Electric baseball cap may help to reverse male pattern balding

Researchers have developed a wearable electric patch that stimulates hair growth to help reverse male balding. The patch gathers energy from day-to-day movements and stimulates the skin with gentle, low-frequency electrical pulses that prompt dormant follicles to “wake up” and reactivate hair growth.

So far, the technology has only been tested on mice, but the researchers are currently seeking approval to test the device in a clinical trial. The device, which was recently described in the journal ACS Nano, does not stimulate new hair follicles to grow; rather it reactivates hair-producing structures that have fallen dormant.

“I think this will be a very practical solution to hair regeneration,” said study author Xudong Wang from the University of Wisconsin-Madison.

Man with bald patchdocent | Shutterstock

Currently, the only options available to men who want to avoid male-pattern baldness are two medications or hair transplant surgery. However, the medications, which are not always effective, can affect libido and fertility and surgery is painful and costly.

Using electric pulses to stimulate the scalp has previously been shown to reactivate hair growth, but this approach involves being wired up to a machine or battery pack for several hours each day.

The triboelectric effect

To tackle this problem, Wang and colleagues designed a 1mm- thick wireless plastic patch that once placed on the scalp, harnesses energy from random body movement to produce electric pulses. The pulses stimulate the release of naturally-occurring chemicals that encourage hair growth.

The device is made up of layers of differently charged materials that generate electricity once they make contact with each other and then separate again, a phenomenon referred to as the triboelectric effect.

When the researchers placed the device on the backs of rats, the animals’ movements made it bend and stretch, which triggered the triboelectric effect and generated electric pulses.

Among rats that had been shaved, the pulses prompted faster hair growth than a medication that was tested.  

The patch was more effective than medication

Next, the team tested the technology on mice genetically engineered to be deficient in hair growth factors and were therefore hairless.

After nine days of wearing the patch, the previously hairless mice had grown 2 mm of fur on the skin underneath the patch, whereas mice treated with the medication had only grown 1 mm of fur.

The density of the new fur was also three times greater among the patch-wearing mice compared with the mice treated with medication.

When the team examined the animals’ skin using microscopy, they found that the patch appeared to work by gently stimulating the release of chemicals that prompt hair growth such as vascular endothelial growth factor and keratinocyte growth factor.

Electric stimulations can help many different body functions. But before our work there was no really good solution for low-profile devices that provide gentle but effective stimulations.”

Xudong Wang, Senior Author

The researchers say that since the patch is powered by body movements, there is no need for complicated electronics or a bulky battery back.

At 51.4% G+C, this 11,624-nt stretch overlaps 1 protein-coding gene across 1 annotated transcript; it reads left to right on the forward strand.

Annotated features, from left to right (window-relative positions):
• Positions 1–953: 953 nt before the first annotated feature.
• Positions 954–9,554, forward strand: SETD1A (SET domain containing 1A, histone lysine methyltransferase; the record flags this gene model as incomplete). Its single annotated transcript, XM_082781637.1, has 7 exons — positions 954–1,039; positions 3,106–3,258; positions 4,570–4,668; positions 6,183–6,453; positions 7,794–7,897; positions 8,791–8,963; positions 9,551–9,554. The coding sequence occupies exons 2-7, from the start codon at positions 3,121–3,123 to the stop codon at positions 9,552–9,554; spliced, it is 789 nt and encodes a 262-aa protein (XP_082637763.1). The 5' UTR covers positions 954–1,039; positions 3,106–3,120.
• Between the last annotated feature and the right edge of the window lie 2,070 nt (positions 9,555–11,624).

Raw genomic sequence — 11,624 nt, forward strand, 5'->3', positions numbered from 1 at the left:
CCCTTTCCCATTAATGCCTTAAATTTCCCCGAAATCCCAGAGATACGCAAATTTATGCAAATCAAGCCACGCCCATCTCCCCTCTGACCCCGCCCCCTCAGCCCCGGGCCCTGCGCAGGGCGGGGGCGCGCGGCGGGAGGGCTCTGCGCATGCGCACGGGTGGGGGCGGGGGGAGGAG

Since the electric pulses are so gentle and only penetrate the outermost skin layers of the scalp, the device does not appear to cause any adverse side effects. This provides a significant advantage over the use of medications, which can cause sexual dysfunction, depression and anxiety.

“It’s a self-activated system, very simple and easy to use,” says Wang. “The energy is very low so it will cause minimal side effects.”

Wang also tested the device on his father, who started to go bald a few years ago: “It helped him to grow a lot of new hairs after one month.”

The technology is now encased in a baseball cap

Now, the researchers have now designed a baseball cap that covers the entire scalp in the triboelectric materials and they are trying to obtain approval to test the cap in a clinical trial.

Wang is confident that the device will be effective, since the hairless mice the team tested the technology on are considered good models of male-pattern balding. Men also should not find the device uncomfortable to wear because the electric pulses generated are so gentle.

However, the hat will only be effective among men who are currently balding or who have only recently become bald because, after many years of being bald, the skin loses the ability to produce new hair follicles.

The hat will also be unlikely to work if worn whilst asleep since men would be unlikely to make enough movements to generate the electric pulses.

However, Wang thinks that wearing the hat for a few hours each day would be sufficient to get the desired effect: “Small head movements during normal daily activity should be enough to power the device.”

“This work provides an effective hair regeneration strategy in the context of a nonpharmacological self-powered wearable electronic device,” the team concludes.

Source:
Journal reference:

Yao, G., et al. (2019). Self-Activated Electrical Stimulation for Effective Hair Regeneration via a Wearable Omnidirectional Pulse Generator. ACS Nano. https://pubs.acs.org/doi/10.1021/acsnano.9b03912

Sally Robertson

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Sally Robertson

Sally has a Bachelor's Degree in Biomedical Sciences (B.Sc.). She is a specialist in reviewing and summarising the latest findings across all areas of medicine covered in major, high-impact, world-leading international medical journals, international press conferences and bulletins from governmental agencies and regulatory bodies. At News-Medical, Sally generates daily news features, life science articles and interview coverage.

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